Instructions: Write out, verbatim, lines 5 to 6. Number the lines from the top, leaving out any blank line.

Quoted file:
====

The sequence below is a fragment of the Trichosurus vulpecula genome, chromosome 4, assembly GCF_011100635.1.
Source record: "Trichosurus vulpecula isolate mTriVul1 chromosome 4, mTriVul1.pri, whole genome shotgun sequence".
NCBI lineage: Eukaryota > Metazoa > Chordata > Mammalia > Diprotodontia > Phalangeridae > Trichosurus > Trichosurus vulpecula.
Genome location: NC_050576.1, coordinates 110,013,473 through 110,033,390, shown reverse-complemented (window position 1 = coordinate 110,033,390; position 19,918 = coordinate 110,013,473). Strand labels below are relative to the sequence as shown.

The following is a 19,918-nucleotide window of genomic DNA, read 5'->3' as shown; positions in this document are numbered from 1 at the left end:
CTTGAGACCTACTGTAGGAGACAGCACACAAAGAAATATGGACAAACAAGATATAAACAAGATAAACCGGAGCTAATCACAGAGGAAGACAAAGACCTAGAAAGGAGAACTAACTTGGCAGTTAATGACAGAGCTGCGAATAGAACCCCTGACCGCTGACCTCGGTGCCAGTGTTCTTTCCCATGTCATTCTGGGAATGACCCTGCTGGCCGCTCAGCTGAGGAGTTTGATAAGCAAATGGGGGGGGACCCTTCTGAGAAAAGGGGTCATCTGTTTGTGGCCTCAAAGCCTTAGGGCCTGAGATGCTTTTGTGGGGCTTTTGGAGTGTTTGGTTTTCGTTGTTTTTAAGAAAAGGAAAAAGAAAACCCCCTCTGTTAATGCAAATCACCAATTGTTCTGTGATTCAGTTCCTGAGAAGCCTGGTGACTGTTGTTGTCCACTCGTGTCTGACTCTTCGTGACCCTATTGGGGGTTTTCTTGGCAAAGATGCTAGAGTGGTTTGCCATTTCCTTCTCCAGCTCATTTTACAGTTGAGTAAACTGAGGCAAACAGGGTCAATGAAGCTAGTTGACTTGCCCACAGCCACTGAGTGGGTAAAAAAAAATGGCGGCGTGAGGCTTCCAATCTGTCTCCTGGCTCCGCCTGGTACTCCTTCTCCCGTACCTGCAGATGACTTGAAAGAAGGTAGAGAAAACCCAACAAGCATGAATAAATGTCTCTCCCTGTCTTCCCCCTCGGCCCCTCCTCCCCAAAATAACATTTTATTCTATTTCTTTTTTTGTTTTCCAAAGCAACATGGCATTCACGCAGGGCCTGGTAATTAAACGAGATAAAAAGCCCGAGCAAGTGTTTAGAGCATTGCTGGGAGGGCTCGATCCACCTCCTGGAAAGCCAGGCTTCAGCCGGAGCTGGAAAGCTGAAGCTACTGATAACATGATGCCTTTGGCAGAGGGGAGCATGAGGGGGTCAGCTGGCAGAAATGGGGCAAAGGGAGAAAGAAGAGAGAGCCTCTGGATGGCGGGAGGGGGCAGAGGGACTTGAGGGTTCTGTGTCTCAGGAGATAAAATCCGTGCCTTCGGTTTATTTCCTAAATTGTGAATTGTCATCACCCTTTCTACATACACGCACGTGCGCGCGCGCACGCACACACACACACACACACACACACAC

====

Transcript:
The following is a 19,918-nucleotide window of genomic DNA, read 5'->3' as shown; positions in this document are numbered from 1 at the left end:
CTTGAGACCTACTGTAGGAGACAGCACACAAAGAAATATGGACAAACAAGATATAAACAAGATAAACCGGAGCTAATCACAGAGGAAGACAAAGACCTAGAAAGGAGAACTAACTTGGCAGTTAATGACAGAGCTGCGAATAGAACCCCTGACCGCTGACCTCGGTGCCAGTGTTCTTTCCCATGTCATTCTGGGAATGACCCTGCTGGCCGCTCAGCTGAGGAGTTTGATAAGCAAATGGGGGGGGACCCTTCTGAGAAAAGGGGTCATCTGTTTGTGGCCTCAAAGCCTTAGGGCCTGAGATGCTTTTGTGGGGCTTTTGGAGTGTTTGGTTTTCGTTGTTTTTAAGAAAAGGAAAAAGAAAACCCCCTCTGTTAATGCAAATCACCAATTGTTCTGTGATTCAGTTCCTGAGAAGCCTGGTGACTGTTGTTGTCCACTCGTGTCTGACTCTTCGTGACCCTATTGGGGGTTTTCTTGGCAAAGATGCTAGAGTGGTTTGCCATTTCCTTCTCCAGCTCATTTTACAGTTGAGTAAACTGAGGCAAACAGGGTCAATGAAGCTAGTTGACTTGCCCACAGCCACTGAGTGGGTAAAAAAAAATGGCGGCGTGAGGCTTCCAATCTGTCTCCTGGCTCCGCCTGGTACTCCTTCTCCCGTACCTGCAGATGACTTGAAAGAAGGTAGAGAAAACCCAACAAGCATGAATAAATGTCTCTCCCTGTCTTCCCCCTCGGCCCCTCCTCCCCAAAATAACATTTTATTCTATTTCTTTTTTTGTTTTCCAAAGCAACATGGCATTCACGCAGGGCCTGGTAATTAAACGAGATAAAAAGCCCGAGCAAGTGTTTAGAGCATTGCTGGGAGGGCTCGATCCACCTCCTGGAAAGCCAGGCTTCAGCCGGAGCTGGAAAGCTGAAGCTACTGATAACATGATGCCTTTGGCAGAGGGGAGCATGAGGGGGTCAGCTGGCAGAAATGGGGCAAAGGGAGAAAGAAGAGAGAGCCTCTGGATGGCGGGAGGGGGCAGAGGGACTTGAGGGTTCTGTGTCTCAGGAGATAAAATCCGTGCCTTCGGTTTATTTCCTAAATTGTGAATTGTCATCACCCTTTCTACATACACGCACGTGCGCGCGCGCACGCACACACACACACACACACACACACAC